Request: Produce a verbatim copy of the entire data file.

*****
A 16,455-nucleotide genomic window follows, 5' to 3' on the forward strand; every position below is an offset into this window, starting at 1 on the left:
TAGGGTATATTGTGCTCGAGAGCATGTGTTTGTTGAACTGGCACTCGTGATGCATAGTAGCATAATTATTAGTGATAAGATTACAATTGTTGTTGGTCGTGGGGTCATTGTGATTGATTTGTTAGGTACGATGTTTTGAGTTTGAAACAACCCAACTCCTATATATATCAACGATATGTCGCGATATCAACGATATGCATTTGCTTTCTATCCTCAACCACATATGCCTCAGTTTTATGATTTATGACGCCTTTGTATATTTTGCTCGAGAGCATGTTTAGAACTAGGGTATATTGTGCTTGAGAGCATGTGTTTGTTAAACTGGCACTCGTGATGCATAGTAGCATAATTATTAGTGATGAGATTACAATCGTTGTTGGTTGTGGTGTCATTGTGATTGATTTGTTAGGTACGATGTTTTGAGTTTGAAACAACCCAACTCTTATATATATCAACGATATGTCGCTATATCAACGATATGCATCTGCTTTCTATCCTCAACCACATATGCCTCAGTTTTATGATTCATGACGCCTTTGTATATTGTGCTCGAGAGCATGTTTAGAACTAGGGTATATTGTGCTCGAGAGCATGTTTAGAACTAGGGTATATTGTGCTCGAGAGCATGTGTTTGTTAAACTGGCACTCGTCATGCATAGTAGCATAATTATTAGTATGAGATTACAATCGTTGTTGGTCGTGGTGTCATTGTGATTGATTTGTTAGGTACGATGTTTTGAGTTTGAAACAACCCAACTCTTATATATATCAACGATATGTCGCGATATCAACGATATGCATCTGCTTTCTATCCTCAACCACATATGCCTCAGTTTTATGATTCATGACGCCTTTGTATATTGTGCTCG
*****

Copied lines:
A 16,455-nucleotide genomic window follows, 5' to 3' on the forward strand; every position below is an offset into this window, starting at 1 on the left:
TAGGGTATATTGTGCTCGAGAGCATGTGTTTGTTGAACTGGCACTCGTGATGCATAGTAGCATAATTATTAGTGATAAGATTACAATTGTTGTTGGTCGTGGGGTCATTGTGATTGATTTGTTAGGTACGATGTTTTGAGTTTGAAACAACCCAACTCCTATATATATCAACGATATGTCGCGATATCAACGATATGCATTTGCTTTCTATCCTCAACCACATATGCCTCAGTTTTATGATTTATGACGCCTTTGTATATTTTGCTCGAGAGCATGTTTAGAACTAGGGTATATTGTGCTTGAGAGCATGTGTTTGTTAAACTGGCACTCGTGATGCATAGTAGCATAATTATTAGTGATGAGATTACAATCGTTGTTGGTTGTGGTGTCATTGTGATTGATTTGTTAGGTACGATGTTTTGAGTTTGAAACAACCCAACTCTTATATATATCAACGATATGTCGCTATATCAACGATATGCATCTGCTTTCTATCCTCAACCACATATGCCTCAGTTTTATGATTCATGACGCCTTTGTATATTGTGCTCGAGAGCATGTTTAGAACTAGGGTATATTGTGCTCGAGAGCATGTTTAGAACTAGGGTATATTGTGCTCGAGAGCATGTGTTTGTTAAACTGGCACTCGTCATGCATAGTAGCATAATTATTAGTATGAGATTACAATCGTTGTTGGTCGTGGTGTCATTGTGATTGATTTGTTAGGTACGATGTTTTGAGTTTGAAACAACCCAACTCTTATATATATCAACGATATGTCGCGATATCAACGATATGCATCTGCTTTCTATCCTCAACCACATATGCCTCAGTTTTATGATTCATGACGCCTTTGTATATTGTGCTCG